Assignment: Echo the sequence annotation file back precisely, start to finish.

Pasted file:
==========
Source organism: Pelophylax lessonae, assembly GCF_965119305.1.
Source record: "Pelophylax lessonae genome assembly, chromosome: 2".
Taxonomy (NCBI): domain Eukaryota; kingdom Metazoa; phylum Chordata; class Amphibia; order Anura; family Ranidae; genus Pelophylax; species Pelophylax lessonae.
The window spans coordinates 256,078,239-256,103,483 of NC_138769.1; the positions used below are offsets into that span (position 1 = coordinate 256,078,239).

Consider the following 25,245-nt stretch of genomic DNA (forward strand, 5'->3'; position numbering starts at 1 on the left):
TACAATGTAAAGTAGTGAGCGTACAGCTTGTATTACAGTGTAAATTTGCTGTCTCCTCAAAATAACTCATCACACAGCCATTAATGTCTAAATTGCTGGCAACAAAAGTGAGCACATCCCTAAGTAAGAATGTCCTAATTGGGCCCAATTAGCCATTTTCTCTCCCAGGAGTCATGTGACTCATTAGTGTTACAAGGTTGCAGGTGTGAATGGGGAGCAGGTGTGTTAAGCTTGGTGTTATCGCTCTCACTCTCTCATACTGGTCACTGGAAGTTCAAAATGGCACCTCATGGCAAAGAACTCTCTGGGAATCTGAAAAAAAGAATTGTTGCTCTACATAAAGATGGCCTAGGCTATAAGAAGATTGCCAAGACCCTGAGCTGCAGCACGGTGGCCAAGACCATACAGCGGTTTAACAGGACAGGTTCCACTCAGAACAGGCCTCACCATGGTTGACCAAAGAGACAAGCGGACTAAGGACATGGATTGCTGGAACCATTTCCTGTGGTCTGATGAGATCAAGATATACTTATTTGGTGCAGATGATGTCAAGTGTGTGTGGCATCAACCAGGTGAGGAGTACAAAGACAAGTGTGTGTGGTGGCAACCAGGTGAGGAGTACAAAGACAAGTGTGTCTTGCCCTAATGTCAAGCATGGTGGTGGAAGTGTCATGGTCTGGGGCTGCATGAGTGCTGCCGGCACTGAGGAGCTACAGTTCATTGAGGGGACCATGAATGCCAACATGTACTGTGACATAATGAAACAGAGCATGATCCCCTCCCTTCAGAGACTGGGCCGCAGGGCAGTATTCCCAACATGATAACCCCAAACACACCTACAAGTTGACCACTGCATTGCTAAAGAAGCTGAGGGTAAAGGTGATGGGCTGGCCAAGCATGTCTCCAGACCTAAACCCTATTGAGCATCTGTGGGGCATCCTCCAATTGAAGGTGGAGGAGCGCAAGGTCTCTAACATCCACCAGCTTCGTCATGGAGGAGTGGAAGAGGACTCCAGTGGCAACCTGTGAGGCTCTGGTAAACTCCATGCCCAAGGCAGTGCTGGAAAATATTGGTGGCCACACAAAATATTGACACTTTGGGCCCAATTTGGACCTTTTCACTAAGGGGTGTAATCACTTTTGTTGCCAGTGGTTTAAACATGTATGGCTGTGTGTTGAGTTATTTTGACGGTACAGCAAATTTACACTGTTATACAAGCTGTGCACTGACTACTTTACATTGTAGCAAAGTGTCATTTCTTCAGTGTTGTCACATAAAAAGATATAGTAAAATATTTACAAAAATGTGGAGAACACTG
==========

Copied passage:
Source organism: Pelophylax lessonae, assembly GCF_965119305.1.
Source record: "Pelophylax lessonae genome assembly, chromosome: 2".
Taxonomy (NCBI): domain Eukaryota; kingdom Metazoa; phylum Chordata; class Amphibia; order Anura; family Ranidae; genus Pelophylax; species Pelophylax lessonae.
The window spans coordinates 256,078,239-256,103,483 of NC_138769.1; the positions used below are offsets into that span (position 1 = coordinate 256,078,239).

Consider the following 25,245-nt stretch of genomic DNA (forward strand, 5'->3'; position numbering starts at 1 on the left):
TACAATGTAAAGTAGTGAGCGTACAGCTTGTATTACAGTGTAAATTTGCTGTCTCCTCAAAATAACTCATCACACAGCCATTAATGTCTAAATTGCTGGCAACAAAAGTGAGCACATCCCTAAGTAAGAATGTCCTAATTGGGCCCAATTAGCCATTTTCTCTCCCAGGAGTCATGTGACTCATTAGTGTTACAAGGTTGCAGGTGTGAATGGGGAGCAGGTGTGTTAAGCTTGGTGTTATCGCTCTCACTCTCTCATACTGGTCACTGGAAGTTCAAAATGGCACCTCATGGCAAAGAACTCTCTGGGAATCTGAAAAAAAGAATTGTTGCTCTACATAAAGATGGCCTAGGCTATAAGAAGATTGCCAAGACCCTGAGCTGCAGCACGGTGGCCAAGACCATACAGCGGTTTAACAGGACAGGTTCCACTCAGAACAGGCCTCACCATGGTTGACCAAAGAGACAAGCGGACTAAGGACATGGATTGCTGGAACCATTTCCTGTGGTCTGATGAGATCAAGATATACTTATTTGGTGCAGATGATGTCAAGTGTGTGTGGCATCAACCAGGTGAGGAGTACAAAGACAAGTGTGTGTGGTGGCAACCAGGTGAGGAGTACAAAGACAAGTGTGTCTTGCCCTAATGTCAAGCATGGTGGTGGAAGTGTCATGGTCTGGGGCTGCATGAGTGCTGCCGGCACTGAGGAGCTACAGTTCATTGAGGGGACCATGAATGCCAACATGTACTGTGACATAATGAAACAGAGCATGATCCCCTCCCTTCAGAGACTGGGCCGCAGGGCAGTATTCCCAACATGATAACCCCAAACACACCTACAAGTTGACCACTGCATTGCTAAAGAAGCTGAGGGTAAAGGTGATGGGCTGGCCAAGCATGTCTCCAGACCTAAACCCTATTGAGCATCTGTGGGGCATCCTCCAATTGAAGGTGGAGGAGCGCAAGGTCTCTAACATCCACCAGCTTCGTCATGGAGGAGTGGAAGAGGACTCCAGTGGCAACCTGTGAGGCTCTGGTAAACTCCATGCCCAAGGCAGTGCTGGAAAATATTGGTGGCCACACAAAATATTGACACTTTGGGCCCAATTTGGACCTTTTCACTAAGGGGTGTAATCACTTTTGTTGCCAGTGGTTTAAACATGTATGGCTGTGTGTTGAGTTATTTTGACGGTACAGCAAATTTACACTGTTATACAAGCTGTGCACTGACTACTTTACATTGTAGCAAAGTGTCATTTCTTCAGTGTTGTCACATAAAAAGATATAGTAAAATATTTACAAAAATGTGGAGAACACTG